Window to the Law: How to Handle Negative Reviews

NAR Associate Counsel Charlie Lee discusses options for how to handle a negative or fake consumer review.

Window to the Law: How to Handle Negative Reviews: Transcript

Online reviews are a natural extension of word-of-mouth marketing. Gone are the days of relying only on recommendations from friends; now you can go online and easily find other peoples’ opinions about anything including a doctor, accountant, or a real estate agent. Experts say that research shows that a large percentage of consumers check online reviews before choosing a product, service or a business.

And consumers often trust online reviews as much as a personal recommendation, which means online reviews are important for the success of your business. But, this can be frustrating when you find yourself the target of online reviews that are fake or completely inaccurate, and many consumers can’t readily tell when they’re reading the review. If a review is negative but true, at least you can learn something from it. But a fake negative review is not only frustrating but can potentially harm your business. So, what can you do?

Fake reviews can be challenging to deal with due to two federal laws.

  1. Section 230 of the Communications Decency Act provides immunity to interactive computer service providers like Google, Yelp or Facebook for publishing content provided by others, such as reviews, which means that service providers cannot be liable for acts committed by others using the website or online forum, even if the provider fails to take action after receiving actual notice of the harmful or offensive content. Just last year, the California Supreme Court ruled that pursuant to the Communications Decency Act, Yelp couldn’t be ordered to take down defamatory reviews.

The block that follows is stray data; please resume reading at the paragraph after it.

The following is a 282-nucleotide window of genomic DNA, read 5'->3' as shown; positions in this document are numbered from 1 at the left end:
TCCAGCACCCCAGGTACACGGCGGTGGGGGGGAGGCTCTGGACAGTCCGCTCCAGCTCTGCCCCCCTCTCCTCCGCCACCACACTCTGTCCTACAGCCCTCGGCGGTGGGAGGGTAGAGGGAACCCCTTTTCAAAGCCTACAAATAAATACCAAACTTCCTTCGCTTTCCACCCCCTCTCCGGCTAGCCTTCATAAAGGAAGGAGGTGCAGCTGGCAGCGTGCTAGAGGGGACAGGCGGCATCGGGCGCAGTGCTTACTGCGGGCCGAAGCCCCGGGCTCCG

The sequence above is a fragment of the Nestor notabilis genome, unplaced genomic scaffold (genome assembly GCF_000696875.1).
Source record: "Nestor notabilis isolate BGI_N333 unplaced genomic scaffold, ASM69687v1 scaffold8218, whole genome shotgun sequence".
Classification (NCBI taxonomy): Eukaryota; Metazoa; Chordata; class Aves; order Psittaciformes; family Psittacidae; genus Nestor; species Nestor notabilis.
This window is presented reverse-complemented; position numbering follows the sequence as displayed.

Second, the Consumer Review Fairness Act protects a consumer’s ability to share their honest opinion about a business’ product, service or conduct in any forum, including through social media, and prohibits a business from restricting an individual’s ability to review the business, and from imposing any penalty or fee against someone for doing so.

But all hope is not lost. Here are some general tips for dealing with negative reviews, and steps you can take to defend yourself against fake negative reviews on major online platforms like Facebook, Yelp and Google and several real estate websites.

First, whenever you become aware of a negative review, walk away and take a deep breath. Don’t try to retaliate. A tit for tat response could cause you to look unprofessional and may exacerbate the situation. Only proceed when you know you’re calm.

Second, attempt to get the fake review removed. Follow the site’s take-down procedure, which you can typically find in the site’s terms of service.

For example, Facebook may remove any user-submitted recommendations that don’t comply with Facebooks’ Community Standards guidelines or that don’t focus on the product or service offered by the business.

And, Yelp will remove a review if it violates their Content Guidelines, which includes reviews submitted by a reviewer with a clear conflict of interest, that isn’t based on a reviewer’s own personal experience, uses offensive language or contains confidential information.

Google’s policy is particularly broad, and may be the most helpful to businesses. Google’s policy states content should be based on genuine experience and should not be posted just to manipulate a place’s rating. Google’s policy also prohibits users from posting content about a current or former employment experience or posting content about a competitor to manipulate ratings.

To increase the likelihood that your complaint will be considered and resolved in your favor, be sure to state that the review is in breach of the site’s terms of service. This tends to get your complaint through any algorithm that sets the importance of any complaint review

Also, consider posting a thoughtful reply to the fake review. Be polite, point out any inaccuracies with the review, such as not being able to confirm that they were a client or invite them to contact you directly to resolve the matter. By responding in this manner, you’ll avoid having the fake review stand alone and you’ll also demonstrate your professionalism and that you take reviews seriously.

Lastly, consider legal action only as a last resort. Lawsuits on this topic, including those filed against companies like Facebook, Yelp or Google, have thus far proven to be unsuccessful. If you have proof that someone or a competing business is conspiring to ruin your business, consult an attorney to advise whether legal action in the matter is recommended.

Thank you for watching Window to the Law.

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